Kawasaki’s Z900, the successor to Team Green’s popular Z800, is available in Malaysia in 2 different configurations – Standard & Special Edition (SE). The difference between both variants is the inclusion of several Kawasaki genuine accessories for the SE version, such as USB port charger, radiator cover, single seater (pillion seat replaced with a special cover), dual engine sliders, dual fork sliders, extended windshield and a tank pad.

These accessories if purchased separately to be installed on the Z900 Standard variant would end up paying more than the difference in sales prices of the Z900 Special Edition over the Standard model.

So for riders who would like to have those accessories included, it makes sense to go for the SE variant.

Officially, there’s no improvement in performance between the 2 variants of the new Z900. However, I did request for both variants to be reviewed. And my overall verdict between both Z900 variants, is… fascinating.

Before I get to that, let’s have some introductions of the new Z900 first. Technical specifications-wise, the Z900 is powered by a DOHC 948cc liquid-cooled, 4-stroke inline-four engine with 6-speed transmission.

Accordingto Kawasaki, instead of increasing the bore & stroke of the Z800’s inline-four engine; it decided to do the reversed – downsizing from the 1,043cc inline four engine used on the company’s Z1000 model for the final 948cc configuration.

Designated as the successor to the afore-mentioned Z800 by Kawasaki, personally I would liken the new Z900 as the “indirect successor” to Honda’s CBR1000RR instead.

The difference in performance and handling of the older Z800 and the new Z900 is like Day & Night. The closest bike that is similar to the new Z900’s superb performance and handling is the recently discontinued (2011-2016) CBR1000RR non-SP from Honda.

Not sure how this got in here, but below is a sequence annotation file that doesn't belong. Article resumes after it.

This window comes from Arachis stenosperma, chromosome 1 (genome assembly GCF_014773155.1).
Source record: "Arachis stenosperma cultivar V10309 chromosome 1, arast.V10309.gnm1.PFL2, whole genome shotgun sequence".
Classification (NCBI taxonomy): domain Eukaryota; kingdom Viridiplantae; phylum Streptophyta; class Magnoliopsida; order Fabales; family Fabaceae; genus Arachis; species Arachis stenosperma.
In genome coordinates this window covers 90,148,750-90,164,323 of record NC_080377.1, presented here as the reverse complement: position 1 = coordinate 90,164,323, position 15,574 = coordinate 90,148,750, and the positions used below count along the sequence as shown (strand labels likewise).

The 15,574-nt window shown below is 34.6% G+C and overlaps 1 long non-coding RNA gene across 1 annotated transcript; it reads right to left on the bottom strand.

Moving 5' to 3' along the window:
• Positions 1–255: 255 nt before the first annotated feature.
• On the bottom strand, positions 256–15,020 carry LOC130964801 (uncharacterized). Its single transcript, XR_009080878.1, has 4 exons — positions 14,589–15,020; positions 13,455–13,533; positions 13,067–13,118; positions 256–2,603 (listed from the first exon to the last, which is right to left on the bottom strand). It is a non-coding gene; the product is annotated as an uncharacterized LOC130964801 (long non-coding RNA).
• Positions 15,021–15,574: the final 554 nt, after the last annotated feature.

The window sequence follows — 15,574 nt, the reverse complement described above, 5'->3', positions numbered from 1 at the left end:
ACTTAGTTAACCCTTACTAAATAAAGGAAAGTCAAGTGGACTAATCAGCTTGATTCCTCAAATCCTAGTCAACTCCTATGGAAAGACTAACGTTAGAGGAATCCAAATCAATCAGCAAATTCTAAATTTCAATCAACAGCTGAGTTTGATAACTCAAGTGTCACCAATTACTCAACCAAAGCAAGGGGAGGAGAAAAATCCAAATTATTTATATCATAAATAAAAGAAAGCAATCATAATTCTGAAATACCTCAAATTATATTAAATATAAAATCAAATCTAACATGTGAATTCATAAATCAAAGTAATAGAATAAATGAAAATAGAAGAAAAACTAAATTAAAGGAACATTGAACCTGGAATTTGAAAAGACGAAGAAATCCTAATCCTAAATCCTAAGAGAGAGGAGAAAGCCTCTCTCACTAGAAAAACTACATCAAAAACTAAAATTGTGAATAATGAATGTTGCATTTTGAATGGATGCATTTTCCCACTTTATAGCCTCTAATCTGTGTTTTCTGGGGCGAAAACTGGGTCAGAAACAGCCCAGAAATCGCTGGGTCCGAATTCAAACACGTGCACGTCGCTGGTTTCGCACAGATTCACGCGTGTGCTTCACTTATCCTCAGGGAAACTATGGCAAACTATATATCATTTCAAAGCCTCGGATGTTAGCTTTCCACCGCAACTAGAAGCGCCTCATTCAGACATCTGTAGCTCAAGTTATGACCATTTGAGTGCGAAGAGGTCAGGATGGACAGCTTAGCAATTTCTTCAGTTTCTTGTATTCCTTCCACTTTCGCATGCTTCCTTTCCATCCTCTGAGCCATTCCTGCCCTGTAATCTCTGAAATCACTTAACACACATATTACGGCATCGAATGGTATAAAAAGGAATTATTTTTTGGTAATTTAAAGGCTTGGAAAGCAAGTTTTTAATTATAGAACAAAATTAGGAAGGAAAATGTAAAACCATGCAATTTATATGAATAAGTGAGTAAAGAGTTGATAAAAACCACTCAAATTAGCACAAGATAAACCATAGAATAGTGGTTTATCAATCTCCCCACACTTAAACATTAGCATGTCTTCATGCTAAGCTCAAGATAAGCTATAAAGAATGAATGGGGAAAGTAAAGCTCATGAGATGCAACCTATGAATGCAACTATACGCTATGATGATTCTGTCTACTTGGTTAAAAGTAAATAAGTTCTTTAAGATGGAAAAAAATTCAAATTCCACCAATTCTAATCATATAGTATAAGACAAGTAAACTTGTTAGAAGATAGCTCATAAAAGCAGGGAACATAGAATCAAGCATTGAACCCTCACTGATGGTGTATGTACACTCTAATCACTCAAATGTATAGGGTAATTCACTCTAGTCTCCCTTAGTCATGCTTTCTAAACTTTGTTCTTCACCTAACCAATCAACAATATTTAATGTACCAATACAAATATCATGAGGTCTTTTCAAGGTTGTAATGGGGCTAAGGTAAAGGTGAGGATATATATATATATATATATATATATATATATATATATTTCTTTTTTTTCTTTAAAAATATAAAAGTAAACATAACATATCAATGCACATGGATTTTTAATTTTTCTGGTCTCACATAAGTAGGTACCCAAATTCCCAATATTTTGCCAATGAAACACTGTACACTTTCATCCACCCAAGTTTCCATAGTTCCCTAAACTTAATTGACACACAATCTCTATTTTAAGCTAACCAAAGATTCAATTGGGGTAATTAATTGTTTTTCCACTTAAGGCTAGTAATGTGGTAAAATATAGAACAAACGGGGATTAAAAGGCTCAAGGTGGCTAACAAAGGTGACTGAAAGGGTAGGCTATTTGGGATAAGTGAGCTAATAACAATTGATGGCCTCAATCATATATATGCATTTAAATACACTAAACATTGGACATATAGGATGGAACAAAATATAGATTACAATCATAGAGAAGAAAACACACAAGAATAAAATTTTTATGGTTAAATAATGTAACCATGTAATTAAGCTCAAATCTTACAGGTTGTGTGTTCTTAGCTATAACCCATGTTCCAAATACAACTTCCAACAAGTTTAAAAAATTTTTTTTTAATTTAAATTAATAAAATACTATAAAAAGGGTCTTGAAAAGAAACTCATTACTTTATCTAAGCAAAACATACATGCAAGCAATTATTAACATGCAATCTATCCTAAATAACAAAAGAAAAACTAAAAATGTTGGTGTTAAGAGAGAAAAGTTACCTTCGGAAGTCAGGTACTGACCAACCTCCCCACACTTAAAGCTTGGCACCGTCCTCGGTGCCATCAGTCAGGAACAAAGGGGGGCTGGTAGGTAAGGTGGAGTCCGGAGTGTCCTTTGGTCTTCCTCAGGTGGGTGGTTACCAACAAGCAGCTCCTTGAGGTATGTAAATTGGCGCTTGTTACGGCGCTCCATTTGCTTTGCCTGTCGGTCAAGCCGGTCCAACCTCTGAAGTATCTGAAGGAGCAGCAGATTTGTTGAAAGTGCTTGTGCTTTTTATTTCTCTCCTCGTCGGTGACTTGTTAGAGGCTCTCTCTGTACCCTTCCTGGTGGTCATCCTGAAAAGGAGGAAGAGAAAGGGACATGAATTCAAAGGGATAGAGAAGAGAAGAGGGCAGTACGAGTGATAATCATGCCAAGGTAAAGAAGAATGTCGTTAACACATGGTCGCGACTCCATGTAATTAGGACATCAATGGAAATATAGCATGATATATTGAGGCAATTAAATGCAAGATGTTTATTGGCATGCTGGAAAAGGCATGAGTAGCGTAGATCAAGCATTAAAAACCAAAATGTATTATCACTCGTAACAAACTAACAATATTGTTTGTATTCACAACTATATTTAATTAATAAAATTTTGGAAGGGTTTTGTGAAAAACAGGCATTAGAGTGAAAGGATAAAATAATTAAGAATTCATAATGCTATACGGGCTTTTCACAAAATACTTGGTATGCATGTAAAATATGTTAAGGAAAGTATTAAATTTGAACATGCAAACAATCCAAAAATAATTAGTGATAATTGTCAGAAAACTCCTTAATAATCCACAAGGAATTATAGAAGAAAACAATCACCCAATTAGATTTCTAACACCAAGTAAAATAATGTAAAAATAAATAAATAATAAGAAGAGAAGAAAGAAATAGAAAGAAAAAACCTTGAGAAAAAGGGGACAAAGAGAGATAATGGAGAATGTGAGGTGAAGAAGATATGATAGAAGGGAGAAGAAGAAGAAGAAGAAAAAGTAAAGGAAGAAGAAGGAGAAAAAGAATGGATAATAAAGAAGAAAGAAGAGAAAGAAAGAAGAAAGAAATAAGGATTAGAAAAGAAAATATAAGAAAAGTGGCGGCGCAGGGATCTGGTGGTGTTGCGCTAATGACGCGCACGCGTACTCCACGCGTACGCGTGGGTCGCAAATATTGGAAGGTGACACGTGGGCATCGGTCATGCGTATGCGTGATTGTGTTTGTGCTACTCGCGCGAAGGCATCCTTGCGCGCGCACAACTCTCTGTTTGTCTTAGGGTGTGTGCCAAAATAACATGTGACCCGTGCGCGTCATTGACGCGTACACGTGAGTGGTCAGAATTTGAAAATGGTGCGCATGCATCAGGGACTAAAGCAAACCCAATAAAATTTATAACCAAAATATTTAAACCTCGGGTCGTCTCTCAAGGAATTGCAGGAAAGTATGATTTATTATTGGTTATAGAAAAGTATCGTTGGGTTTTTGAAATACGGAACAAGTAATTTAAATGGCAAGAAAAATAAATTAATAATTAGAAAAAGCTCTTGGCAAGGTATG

Both the Honda CBR and the new Z900 do not have electronic aids. The only electronics they have is ABS. Everything else about these bikes are depending on the rider’s ability to make the best out of them.

The older Z800 did not have any electronic aids either but it is not as agile as the Honda nor as quick on twisty roads. But the new Z900/Z900 SE gives the rider to have similar (if not better) performance and handling as the discontinued Honda CBR.

Typical of Japanese-made products, whenever they launch a new model that is reasonably-priced, but on similar performance level as their flagship model, certain features would be omitted.

In the case of the Z800, at half the selling price of the Ninja ZX-10R, it is 200cc less in engine capacity. It is, utilizing axis brakes for the front instead of radial types, and being a naked sport, has lower acceleration and lower top speed than the ZX-10R.

It is also heavier than the Ninja ZX-10R, which translated to further performance handicap for the Z800.

The routes that Z900 was used for this review

The customary stop for the Z900 SE at Sang Lee New Village’s iconic hand + durian sculpture

The new Z900/Z900 SE, is much lighter than the Z800 they are replacing, by some 20kg overall. With the increased in engine capacity to 948cc, both the new Z900 variants offer riders the performance that is quite similar to Kawasaki’s flagship Ninja ZX-10R for most situations.

Of course, being priced at similar selling point of the older Z800, certain features are omitted from the design as the Z900 is not the flagship bearer of Kawasaki’s motorcycle line-up.

Unlike the Z800, the new Z900 Special Edition zips thru twisty roads and city traffic as easy as any 125cc motorcycle. That’s a vast improvement Kawasaki has made for the Z900 Special Edition.

When I took the Z900 Special Edition to the routes as outlined in the photo above, the bike handles the journey superbly. It is easy to ride, and able to swoop down both sides when cornering without the front/rear ends feeling like they would wobble in the process.

Posted by Philip Chong

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